Take out True Grit, which I still haven’t come around to, and the recent run of the Coen brothers—No Country for Old Men, Burn After Reading, A Serious Man, Inside Llewyn Davis—is as spotless as anything in American narrative cinema right now. The new film is an indelible portrait of an artist who’s both musically talented and professionally doomed. When Oscar Isaac sings “Hang Me, Oh Hang Me” in the opening scene, into the smoky residue of the Gaslight Café circa 1961, it’s a performance I’d pay good money to see in person. And yet, when Isaac’s later, equally moving rendition of “The Death of Queen Jane” is met with devastating financial skepticism by F. Murray Abraham’s Bud Grossman (“I don’t see a lot of money here”), we don’t bat an eye. That these two things—crystal-clear talent and terminal obscurity—are intertwined so flawlessly into Llewyn’s scenario is some kind of miracle of performance, tone, and worldview. The movie rejects easy nostalgia for the Greenwich Village folk-music scene and instead presents the trade as arduous, stark manual labor—an endless cycle of songs, deals, feuds, junkies, cargo, cats, cars, and couches. – Danny K.

4. Upstream Color (Shane Carruth)

Easily 2013’s most original film, Upstream Color combined the year’s best editing and sound design to create the most transcendent cinematic experience in quite some time. 10 years after Primer, a sci-fi film that was more concerned with being a mindbender than utilizing cinema’s natural language, Shane Carruth has moved forward by leaps and bounds, proving that he is fully aware how disparate elements, from sound to color to editing, can operate individually and/or together to craft an utterly unique and meaningful viewing experience. Trying to give a plot of even thematic summary of Upstream Color in a few short sentences is a fool’s errand, so in lieu of attempting to do so, I’ll simply say that you should watch it. Now. – Forrest C.

3. Before Midnight (Richard Linklater)

As I exited a Sundance Film Festival screening of Before Midnight this past January, I knew it would be hard for another film to match up in the eleven-plus months to follow. And indeed, even after a rewatch, this trilogy-capper is the finest film of 2013. Departing from the dreamlike mood of first (and renewed) love of Before Sunrise and Sunset, but retaining their deceivingly brilliant dialogue, Richard Linklater‘s Before Midnight takes an honest, difficult look at the realities of marriage. If the trio decide to return in 2022, I’ll be waiting with open arms, but if not, they’ve created one of the finest trilogies cinema has to offer. – Jordan R.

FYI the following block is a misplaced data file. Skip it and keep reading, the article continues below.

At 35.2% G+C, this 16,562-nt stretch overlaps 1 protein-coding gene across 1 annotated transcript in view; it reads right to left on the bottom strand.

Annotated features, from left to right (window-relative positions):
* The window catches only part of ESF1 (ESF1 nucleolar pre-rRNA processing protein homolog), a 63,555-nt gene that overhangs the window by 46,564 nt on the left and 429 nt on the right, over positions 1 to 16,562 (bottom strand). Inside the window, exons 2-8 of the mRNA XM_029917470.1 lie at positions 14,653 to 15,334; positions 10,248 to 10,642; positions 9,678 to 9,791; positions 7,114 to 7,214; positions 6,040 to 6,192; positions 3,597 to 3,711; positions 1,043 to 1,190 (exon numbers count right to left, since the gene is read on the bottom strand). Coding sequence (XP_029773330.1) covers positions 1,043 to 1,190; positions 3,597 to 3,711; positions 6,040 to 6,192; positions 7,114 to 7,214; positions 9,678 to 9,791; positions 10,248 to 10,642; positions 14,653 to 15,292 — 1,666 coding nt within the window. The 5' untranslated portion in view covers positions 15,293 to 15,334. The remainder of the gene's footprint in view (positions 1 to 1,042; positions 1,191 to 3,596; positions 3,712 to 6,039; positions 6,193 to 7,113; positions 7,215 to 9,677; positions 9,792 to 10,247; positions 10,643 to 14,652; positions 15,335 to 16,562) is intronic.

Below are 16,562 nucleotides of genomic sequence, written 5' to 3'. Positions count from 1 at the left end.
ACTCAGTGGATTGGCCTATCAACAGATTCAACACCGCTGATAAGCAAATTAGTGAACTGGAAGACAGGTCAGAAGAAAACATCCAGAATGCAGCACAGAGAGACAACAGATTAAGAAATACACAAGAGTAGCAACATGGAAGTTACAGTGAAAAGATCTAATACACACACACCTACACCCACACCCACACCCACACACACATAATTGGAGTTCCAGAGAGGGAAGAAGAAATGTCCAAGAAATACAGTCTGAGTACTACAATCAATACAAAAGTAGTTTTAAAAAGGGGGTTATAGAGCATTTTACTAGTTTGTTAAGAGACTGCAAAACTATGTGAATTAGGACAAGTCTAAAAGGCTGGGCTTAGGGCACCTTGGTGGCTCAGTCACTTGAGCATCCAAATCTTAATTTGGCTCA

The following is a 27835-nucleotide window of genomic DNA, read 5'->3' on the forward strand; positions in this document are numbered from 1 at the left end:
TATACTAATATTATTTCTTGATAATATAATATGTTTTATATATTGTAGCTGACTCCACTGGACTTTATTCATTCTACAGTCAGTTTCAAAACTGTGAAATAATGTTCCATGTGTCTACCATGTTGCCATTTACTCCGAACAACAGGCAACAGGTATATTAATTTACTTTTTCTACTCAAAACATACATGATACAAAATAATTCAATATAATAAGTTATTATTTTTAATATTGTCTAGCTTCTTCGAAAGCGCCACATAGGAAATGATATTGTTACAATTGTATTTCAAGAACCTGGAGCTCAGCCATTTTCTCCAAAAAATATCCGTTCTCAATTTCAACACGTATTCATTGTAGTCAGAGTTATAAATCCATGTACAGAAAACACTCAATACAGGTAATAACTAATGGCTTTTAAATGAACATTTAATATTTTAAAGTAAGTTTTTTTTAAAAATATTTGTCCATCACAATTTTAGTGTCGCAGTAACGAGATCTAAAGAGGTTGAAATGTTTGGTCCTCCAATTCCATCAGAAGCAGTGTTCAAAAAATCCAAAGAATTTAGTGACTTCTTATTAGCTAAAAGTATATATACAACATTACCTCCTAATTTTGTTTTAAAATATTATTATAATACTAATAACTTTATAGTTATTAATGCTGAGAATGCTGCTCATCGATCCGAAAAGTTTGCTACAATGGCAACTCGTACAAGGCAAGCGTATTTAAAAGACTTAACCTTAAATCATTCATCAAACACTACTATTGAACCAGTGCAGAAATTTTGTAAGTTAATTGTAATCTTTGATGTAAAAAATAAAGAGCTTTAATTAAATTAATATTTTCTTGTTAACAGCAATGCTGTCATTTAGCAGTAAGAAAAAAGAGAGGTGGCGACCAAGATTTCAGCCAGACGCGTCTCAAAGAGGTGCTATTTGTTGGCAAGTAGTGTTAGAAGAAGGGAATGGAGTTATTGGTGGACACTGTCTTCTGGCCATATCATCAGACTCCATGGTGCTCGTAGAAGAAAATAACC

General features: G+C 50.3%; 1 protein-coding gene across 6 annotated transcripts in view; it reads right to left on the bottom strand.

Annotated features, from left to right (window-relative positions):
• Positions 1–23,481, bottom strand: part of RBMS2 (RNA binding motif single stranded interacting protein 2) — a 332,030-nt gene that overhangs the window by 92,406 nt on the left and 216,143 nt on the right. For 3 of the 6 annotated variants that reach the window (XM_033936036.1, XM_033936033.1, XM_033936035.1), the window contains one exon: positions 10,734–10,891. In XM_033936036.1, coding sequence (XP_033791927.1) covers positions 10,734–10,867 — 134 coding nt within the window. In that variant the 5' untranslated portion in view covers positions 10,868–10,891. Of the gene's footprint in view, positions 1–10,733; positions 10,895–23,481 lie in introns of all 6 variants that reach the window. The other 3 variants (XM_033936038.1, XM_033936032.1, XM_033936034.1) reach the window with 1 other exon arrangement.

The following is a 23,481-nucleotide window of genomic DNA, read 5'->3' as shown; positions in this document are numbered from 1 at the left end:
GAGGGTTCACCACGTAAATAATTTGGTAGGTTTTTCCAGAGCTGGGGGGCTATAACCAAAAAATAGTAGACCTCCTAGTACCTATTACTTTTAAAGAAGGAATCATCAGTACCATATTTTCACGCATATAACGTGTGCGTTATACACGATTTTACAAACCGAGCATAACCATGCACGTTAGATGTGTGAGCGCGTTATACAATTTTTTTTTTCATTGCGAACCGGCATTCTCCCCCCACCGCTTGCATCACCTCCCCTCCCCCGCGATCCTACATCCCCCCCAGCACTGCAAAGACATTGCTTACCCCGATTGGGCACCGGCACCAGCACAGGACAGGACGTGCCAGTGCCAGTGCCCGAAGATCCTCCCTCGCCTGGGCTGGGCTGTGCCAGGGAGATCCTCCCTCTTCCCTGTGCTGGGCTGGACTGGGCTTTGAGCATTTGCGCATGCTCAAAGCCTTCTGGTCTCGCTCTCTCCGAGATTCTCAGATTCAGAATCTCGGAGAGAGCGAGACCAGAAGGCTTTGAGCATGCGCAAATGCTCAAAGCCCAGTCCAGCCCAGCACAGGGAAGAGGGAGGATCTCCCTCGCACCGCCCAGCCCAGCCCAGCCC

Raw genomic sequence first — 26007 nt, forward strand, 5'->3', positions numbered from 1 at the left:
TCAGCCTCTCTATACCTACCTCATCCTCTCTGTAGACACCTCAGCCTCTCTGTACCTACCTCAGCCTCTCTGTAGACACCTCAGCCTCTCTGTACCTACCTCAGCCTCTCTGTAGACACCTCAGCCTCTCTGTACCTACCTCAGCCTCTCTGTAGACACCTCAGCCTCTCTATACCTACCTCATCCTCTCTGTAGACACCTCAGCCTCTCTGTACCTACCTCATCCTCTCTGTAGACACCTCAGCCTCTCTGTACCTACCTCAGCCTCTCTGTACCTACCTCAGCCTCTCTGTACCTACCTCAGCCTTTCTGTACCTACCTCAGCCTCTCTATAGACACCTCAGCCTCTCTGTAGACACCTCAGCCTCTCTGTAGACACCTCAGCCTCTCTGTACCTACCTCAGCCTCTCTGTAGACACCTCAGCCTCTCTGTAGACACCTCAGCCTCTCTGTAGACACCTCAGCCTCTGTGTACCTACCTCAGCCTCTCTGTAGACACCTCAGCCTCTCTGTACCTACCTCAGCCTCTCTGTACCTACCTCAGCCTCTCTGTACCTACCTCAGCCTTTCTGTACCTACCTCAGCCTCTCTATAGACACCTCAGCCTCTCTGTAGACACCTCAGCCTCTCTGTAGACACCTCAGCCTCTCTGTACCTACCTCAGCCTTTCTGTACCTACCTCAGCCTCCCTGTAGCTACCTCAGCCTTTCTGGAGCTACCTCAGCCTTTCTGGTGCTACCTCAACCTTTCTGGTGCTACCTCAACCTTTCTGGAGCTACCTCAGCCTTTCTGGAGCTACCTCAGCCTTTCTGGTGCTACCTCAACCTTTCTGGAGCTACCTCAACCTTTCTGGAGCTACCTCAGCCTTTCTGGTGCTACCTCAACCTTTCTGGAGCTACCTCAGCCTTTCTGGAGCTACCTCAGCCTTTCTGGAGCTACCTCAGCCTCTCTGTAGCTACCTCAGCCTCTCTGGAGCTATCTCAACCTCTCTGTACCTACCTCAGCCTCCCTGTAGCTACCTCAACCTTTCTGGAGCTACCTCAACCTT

2. The Wolf of Wall Street (Martin Scorsese)

The debate over Martin Scorsese’s masterpiece already feels tired. No, The Wolf of Wall Street does not glamorize the antics of Jordan Belfort. But it does revel in them, just like the bloodsuckers who loved him. Leonardo DiCaprio gives his best performance as one of cinema’s great irredeemable assholes, a Quaalude-popping destroyer who, in some ways, feels like the ultimate American businessman. When Wolf finally comes to a close, at nearly the three-hour-marker, this feeling crystallizes. We watch a post-prison Belfort work his magic to a new group of wannabes, and as Scorsese’s camera lingers on their wide-eyed expressions, realize why this film, the director’s later-period classic, is so important: because it captures the allure of money and power in a manner that feels fresh, vital, and now. Everyone involved — Scorsese, DiCaprio, Jonah Hill, Thelma Schoonmaker — are at the top of their game. And the result is a film that will feel as relevant in 20 years as Goodfellas does today. What filmgoer could have hoped for more? – Chris S.

1. 12 Years a Slave (Steve McQueen)

It may have evolved into the “safe choice” for movie of the year, but 12 Years a Slave remains the one that I seem to compare all others to ever since seeing it this fall. Steve McQueen is at the top of his game getting amazing performances from Chiwetel Ejiofor, Michael Fassbender, Lupita Nyong’o, and a ton of recognizable faces from start to finish; orchestrating unsettling scenes such as falsely enslaved Solomon Northrup hanging from a tree by his neck in an excruciatingly long take; and meticulously ensuring that the look and feel of the era comes through in all its brutal injustice. People say it’s excessive, but it’s merely authentic. This is the pain and suffering far too many have forgotten. This is our nation’s darkest day, uncensored and in your face, no longer ignored but seen for its blight on our history as “land of the free.” – Jared M.

What’s your favorite film of 2013?